In A Border Passage, Leila Ahmed searches for the meaning of her identity as a woman, an Arab, and an Egyptian, as well as an understanding of how being in those categories shapes her place in the world. As a child, she moves unthinkingly between the imaginative realm of her home, the women’s community at her grandmother’s house, and an English school in which Western ideas are revered over all others, but she ultimately learns that negotiating such cultural and social borders has serious consequences. Her playmates hail from many parts of the world and from many different faiths, and Ahmed understands the implications of those cultural and religious differences only after experiencing the turmoil of her country’s quest for independence and leaving Egypt to explore the larger world. While at Cambridge, Ahmed struggles to understand how her intelligent classmates can practice such a genteel form of racism, lumping together all students from the third world under the banner of “black.” Ahmed’s investigation of such categories becomes central to her academic pursuits.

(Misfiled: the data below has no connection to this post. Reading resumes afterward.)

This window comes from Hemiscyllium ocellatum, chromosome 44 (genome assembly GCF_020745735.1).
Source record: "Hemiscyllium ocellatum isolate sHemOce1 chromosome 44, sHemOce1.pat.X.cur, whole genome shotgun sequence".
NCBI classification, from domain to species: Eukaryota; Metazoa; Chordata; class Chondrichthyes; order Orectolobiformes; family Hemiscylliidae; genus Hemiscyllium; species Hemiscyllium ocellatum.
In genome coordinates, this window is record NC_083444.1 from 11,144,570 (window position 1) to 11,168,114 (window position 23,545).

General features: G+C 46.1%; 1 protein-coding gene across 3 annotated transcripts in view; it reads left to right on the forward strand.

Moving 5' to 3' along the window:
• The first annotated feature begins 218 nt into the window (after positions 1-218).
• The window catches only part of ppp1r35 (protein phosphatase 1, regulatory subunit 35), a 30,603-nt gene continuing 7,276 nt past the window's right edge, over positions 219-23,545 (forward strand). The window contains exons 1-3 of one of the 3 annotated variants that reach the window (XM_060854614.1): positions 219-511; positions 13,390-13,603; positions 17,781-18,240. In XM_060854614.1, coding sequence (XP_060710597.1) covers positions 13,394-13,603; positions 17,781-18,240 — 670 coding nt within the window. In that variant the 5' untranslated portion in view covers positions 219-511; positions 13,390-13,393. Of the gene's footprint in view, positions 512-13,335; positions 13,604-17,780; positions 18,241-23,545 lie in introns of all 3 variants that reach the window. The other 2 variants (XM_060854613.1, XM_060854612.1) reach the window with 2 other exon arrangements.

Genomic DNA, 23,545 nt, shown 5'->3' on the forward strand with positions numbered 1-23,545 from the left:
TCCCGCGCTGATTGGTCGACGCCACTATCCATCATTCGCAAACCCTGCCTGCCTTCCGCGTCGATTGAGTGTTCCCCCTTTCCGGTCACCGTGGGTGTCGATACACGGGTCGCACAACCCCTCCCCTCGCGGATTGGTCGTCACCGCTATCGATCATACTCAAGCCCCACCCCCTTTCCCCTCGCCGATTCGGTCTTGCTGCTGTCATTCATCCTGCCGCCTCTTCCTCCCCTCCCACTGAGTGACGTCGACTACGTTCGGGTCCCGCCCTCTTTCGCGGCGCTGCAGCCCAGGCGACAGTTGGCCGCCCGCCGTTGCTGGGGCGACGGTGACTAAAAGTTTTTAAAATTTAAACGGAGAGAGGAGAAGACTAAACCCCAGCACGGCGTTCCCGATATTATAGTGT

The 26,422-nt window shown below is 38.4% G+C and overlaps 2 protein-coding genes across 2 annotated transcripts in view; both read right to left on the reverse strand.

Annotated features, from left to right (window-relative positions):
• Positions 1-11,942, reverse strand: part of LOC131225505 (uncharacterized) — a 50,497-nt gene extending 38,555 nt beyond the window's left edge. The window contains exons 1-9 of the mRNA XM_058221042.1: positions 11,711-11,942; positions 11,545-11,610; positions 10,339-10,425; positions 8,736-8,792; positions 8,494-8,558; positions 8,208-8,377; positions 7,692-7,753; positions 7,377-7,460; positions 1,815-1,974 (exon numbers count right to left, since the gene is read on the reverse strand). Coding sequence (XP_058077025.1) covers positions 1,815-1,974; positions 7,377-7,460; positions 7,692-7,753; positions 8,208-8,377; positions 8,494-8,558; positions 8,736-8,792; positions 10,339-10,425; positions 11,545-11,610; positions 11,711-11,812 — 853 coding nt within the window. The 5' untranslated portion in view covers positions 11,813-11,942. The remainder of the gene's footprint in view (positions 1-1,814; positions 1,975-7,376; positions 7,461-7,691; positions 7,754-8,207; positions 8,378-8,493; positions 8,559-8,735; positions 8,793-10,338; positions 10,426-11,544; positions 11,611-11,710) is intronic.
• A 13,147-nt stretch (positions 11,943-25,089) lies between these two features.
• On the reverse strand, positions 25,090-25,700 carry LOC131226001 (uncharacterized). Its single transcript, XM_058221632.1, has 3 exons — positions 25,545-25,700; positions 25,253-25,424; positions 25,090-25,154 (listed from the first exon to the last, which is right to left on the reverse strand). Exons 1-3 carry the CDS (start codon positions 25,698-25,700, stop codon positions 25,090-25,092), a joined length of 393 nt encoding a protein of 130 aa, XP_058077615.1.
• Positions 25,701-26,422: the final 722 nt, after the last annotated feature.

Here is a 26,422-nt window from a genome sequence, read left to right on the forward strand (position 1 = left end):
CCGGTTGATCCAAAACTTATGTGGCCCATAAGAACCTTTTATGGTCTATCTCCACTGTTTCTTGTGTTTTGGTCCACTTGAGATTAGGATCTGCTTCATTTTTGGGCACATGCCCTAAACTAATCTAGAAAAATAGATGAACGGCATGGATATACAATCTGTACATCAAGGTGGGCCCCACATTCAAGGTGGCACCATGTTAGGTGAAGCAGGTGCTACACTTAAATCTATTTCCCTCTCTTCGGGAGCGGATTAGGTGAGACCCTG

Through her highly personal writing, Ahmed makes many connections between her own experiences and politics, showing how personal decisions and identities resonate in the larger world. Ahmed locates her political awakening in her childhood, when she first discovered the contrast between men’s and women’s ways of knowing and discussing Islam in her grandmother’s living room. This discovery colors her further investigations into religious, race, and gender studies, as Ahmed works to unravel the diverse strands of her upbringing. In her memoir, Ahmed reveals what it means to move across the world’s increasingly fluid borders, and she offers a view of history that is more powerful because it is so personal. Her identity is shaped by a feeling of cultural displacement as an Egyptian student in an English school in Cairo, and then as a minority student at Cambridge, and Ahmed applies keen insight to the question of what it means to be an Arab woman in the modern world. As an adult, Ahmed is able to embrace varying labels—Muslim feminist, intellectual, Egyptian, Arab—while bringing a nuanced understanding of how those labels both limit and define those who adopt them.